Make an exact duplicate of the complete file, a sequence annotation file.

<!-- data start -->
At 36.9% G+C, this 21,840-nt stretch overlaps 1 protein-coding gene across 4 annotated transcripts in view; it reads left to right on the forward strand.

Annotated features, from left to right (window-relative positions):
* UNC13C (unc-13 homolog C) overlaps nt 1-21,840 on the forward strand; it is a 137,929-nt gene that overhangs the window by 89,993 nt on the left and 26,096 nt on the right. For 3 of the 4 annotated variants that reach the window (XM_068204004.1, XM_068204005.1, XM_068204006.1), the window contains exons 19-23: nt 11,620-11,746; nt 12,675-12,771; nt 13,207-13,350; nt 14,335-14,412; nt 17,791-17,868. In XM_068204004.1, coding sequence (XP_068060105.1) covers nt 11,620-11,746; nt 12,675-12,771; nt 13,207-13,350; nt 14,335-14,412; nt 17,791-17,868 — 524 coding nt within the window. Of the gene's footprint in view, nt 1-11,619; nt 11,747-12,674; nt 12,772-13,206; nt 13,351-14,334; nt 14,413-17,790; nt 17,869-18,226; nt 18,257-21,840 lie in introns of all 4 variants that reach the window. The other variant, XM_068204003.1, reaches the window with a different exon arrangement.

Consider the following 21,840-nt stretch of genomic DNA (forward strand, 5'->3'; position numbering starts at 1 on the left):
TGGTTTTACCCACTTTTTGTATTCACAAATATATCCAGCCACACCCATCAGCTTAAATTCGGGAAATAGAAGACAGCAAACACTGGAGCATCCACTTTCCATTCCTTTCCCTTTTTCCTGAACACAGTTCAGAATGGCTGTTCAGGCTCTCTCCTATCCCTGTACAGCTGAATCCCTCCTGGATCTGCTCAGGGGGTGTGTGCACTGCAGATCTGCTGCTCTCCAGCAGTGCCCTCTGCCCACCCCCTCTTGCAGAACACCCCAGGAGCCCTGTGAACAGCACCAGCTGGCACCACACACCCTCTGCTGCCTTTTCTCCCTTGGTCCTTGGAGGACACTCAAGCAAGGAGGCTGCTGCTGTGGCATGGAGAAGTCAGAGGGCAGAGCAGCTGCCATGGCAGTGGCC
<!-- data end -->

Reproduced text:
At 36.9% G+C, this 21,840-nt stretch overlaps 1 protein-coding gene across 4 annotated transcripts in view; it reads left to right on the forward strand.

Annotated features, from left to right (window-relative positions):
* UNC13C (unc-13 homolog C) overlaps nt 1-21,840 on the forward strand; it is a 137,929-nt gene that overhangs the window by 89,993 nt on the left and 26,096 nt on the right. For 3 of the 4 annotated variants that reach the window (XM_068204004.1, XM_068204005.1, XM_068204006.1), the window contains exons 19-23: nt 11,620-11,746; nt 12,675-12,771; nt 13,207-13,350; nt 14,335-14,412; nt 17,791-17,868. In XM_068204004.1, coding sequence (XP_068060105.1) covers nt 11,620-11,746; nt 12,675-12,771; nt 13,207-13,350; nt 14,335-14,412; nt 17,791-17,868 — 524 coding nt within the window. Of the gene's footprint in view, nt 1-11,619; nt 11,747-12,674; nt 12,772-13,206; nt 13,351-14,334; nt 14,413-17,790; nt 17,869-18,226; nt 18,257-21,840 lie in introns of all 4 variants that reach the window. The other variant, XM_068204003.1, reaches the window with a different exon arrangement.

Consider the following 21,840-nt stretch of genomic DNA (forward strand, 5'->3'; position numbering starts at 1 on the left):
TGGTTTTACCCACTTTTTGTATTCACAAATATATCCAGCCACACCCATCAGCTTAAATTCGGGAAATAGAAGACAGCAAACACTGGAGCATCCACTTTCCATTCCTTTCCCTTTTTCCTGAACACAGTTCAGAATGGCTGTTCAGGCTCTCTCCTATCCCTGTACAGCTGAATCCCTCCTGGATCTGCTCAGGGGGTGTGTGCACTGCAGATCTGCTGCTCTCCAGCAGTGCCCTCTGCCCACCCCCTCTTGCAGAACACCCCAGGAGCCCTGTGAACAGCACCAGCTGGCACCACACACCCTCTGCTGCCTTTTCTCCCTTGGTCCTTGGAGGACACTCAAGCAAGGAGGCTGCTGCTGTGGCATGGAGAAGTCAGAGGGCAGAGCAGCTGCCATGGCAGTGGCC